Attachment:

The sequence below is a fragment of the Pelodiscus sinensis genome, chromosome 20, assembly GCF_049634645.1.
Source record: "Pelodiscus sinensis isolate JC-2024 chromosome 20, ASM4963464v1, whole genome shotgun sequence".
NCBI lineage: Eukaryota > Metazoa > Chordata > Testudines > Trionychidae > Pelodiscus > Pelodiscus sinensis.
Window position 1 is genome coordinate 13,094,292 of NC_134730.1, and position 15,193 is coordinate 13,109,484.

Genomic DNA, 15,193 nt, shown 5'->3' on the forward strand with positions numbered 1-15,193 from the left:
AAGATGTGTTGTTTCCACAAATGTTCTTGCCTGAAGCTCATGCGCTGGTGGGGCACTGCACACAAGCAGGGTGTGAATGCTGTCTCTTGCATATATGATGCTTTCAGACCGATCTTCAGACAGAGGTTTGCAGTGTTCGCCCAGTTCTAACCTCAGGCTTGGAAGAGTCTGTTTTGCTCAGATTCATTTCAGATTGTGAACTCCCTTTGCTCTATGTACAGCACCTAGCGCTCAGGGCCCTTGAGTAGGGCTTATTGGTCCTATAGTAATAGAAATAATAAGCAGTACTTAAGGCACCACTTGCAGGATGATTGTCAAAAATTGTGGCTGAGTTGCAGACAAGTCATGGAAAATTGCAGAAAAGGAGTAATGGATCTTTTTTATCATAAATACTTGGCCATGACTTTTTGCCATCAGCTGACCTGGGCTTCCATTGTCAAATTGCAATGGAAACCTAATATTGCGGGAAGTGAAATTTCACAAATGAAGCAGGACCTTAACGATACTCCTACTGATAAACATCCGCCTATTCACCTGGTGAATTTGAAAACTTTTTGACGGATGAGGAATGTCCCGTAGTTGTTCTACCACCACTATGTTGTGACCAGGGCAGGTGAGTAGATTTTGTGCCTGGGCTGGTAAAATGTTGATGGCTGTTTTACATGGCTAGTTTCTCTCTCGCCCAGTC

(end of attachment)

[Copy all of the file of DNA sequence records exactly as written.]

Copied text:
The sequence below is a fragment of the Pelodiscus sinensis genome, chromosome 20, assembly GCF_049634645.1.
Source record: "Pelodiscus sinensis isolate JC-2024 chromosome 20, ASM4963464v1, whole genome shotgun sequence".
NCBI lineage: Eukaryota > Metazoa > Chordata > Testudines > Trionychidae > Pelodiscus > Pelodiscus sinensis.
Window position 1 is genome coordinate 13,094,292 of NC_134730.1, and position 15,193 is coordinate 13,109,484.

Genomic DNA, 15,193 nt, shown 5'->3' on the forward strand with positions numbered 1-15,193 from the left:
AAGATGTGTTGTTTCCACAAATGTTCTTGCCTGAAGCTCATGCGCTGGTGGGGCACTGCACACAAGCAGGGTGTGAATGCTGTCTCTTGCATATATGATGCTTTCAGACCGATCTTCAGACAGAGGTTTGCAGTGTTCGCCCAGTTCTAACCTCAGGCTTGGAAGAGTCTGTTTTGCTCAGATTCATTTCAGATTGTGAACTCCCTTTGCTCTATGTACAGCACCTAGCGCTCAGGGCCCTTGAGTAGGGCTTATTGGTCCTATAGTAATAGAAATAATAAGCAGTACTTAAGGCACCACTTGCAGGATGATTGTCAAAAATTGTGGCTGAGTTGCAGACAAGTCATGGAAAATTGCAGAAAAGGAGTAATGGATCTTTTTTATCATAAATACTTGGCCATGACTTTTTGCCATCAGCTGACCTGGGCTTCCATTGTCAAATTGCAATGGAAACCTAATATTGCGGGAAGTGAAATTTCACAAATGAAGCAGGACCTTAACGATACTCCTACTGATAAACATCCGCCTATTCACCTGGTGAATTTGAAAACTTTTTGACGGATGAGGAATGTCCCGTAGTTGTTCTACCACCACTATGTTGTGACCAGGGCAGGTGAGTAGATTTTGTGCCTGGGCTGGTAAAATGTTGATGGCTGTTTTACATGGCTAGTTTCTCTCTCGCCCAGTC